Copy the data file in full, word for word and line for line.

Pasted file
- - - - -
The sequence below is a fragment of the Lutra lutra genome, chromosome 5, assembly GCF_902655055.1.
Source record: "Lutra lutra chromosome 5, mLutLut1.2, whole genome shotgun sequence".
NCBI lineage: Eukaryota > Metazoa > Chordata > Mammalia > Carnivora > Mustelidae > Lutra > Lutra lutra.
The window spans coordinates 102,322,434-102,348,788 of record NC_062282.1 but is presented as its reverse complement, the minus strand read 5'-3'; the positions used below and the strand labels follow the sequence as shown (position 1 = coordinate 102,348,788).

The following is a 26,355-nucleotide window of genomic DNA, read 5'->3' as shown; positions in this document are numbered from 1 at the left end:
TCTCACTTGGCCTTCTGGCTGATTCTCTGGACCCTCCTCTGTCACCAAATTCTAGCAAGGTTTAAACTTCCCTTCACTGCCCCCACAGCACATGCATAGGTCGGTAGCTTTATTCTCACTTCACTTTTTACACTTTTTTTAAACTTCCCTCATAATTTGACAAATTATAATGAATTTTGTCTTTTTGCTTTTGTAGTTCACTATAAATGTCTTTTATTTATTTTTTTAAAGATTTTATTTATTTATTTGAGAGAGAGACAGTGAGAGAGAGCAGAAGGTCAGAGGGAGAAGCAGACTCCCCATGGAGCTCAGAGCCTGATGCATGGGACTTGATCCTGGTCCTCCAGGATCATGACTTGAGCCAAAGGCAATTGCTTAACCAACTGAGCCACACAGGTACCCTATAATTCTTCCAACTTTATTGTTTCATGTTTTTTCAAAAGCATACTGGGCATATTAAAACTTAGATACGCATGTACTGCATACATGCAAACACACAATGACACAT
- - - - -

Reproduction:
The sequence below is a fragment of the Lutra lutra genome, chromosome 5, assembly GCF_902655055.1.
Source record: "Lutra lutra chromosome 5, mLutLut1.2, whole genome shotgun sequence".
NCBI lineage: Eukaryota > Metazoa > Chordata > Mammalia > Carnivora > Mustelidae > Lutra > Lutra lutra.
The window spans coordinates 102,322,434-102,348,788 of record NC_062282.1 but is presented as its reverse complement, the minus strand read 5'-3'; the positions used below and the strand labels follow the sequence as shown (position 1 = coordinate 102,348,788).

The following is a 26,355-nucleotide window of genomic DNA, read 5'->3' as shown; positions in this document are numbered from 1 at the left end:
TCTCACTTGGCCTTCTGGCTGATTCTCTGGACCCTCCTCTGTCACCAAATTCTAGCAAGGTTTAAACTTCCCTTCACTGCCCCCACAGCACATGCATAGGTCGGTAGCTTTATTCTCACTTCACTTTTTACACTTTTTTTAAACTTCCCTCATAATTTGACAAATTATAATGAATTTTGTCTTTTTGCTTTTGTAGTTCACTATAAATGTCTTTTATTTATTTTTTTAAAGATTTTATTTATTTATTTGAGAGAGAGACAGTGAGAGAGAGCAGAAGGTCAGAGGGAGAAGCAGACTCCCCATGGAGCTCAGAGCCTGATGCATGGGACTTGATCCTGGTCCTCCAGGATCATGACTTGAGCCAAAGGCAATTGCTTAACCAACTGAGCCACACAGGTACCCTATAATTCTTCCAACTTTATTGTTTCATGTTTTTTCAAAAGCATACTGGGCATATTAAAACTTAGATACGCATGTACTGCATACATGCAAACACACAATGACACAT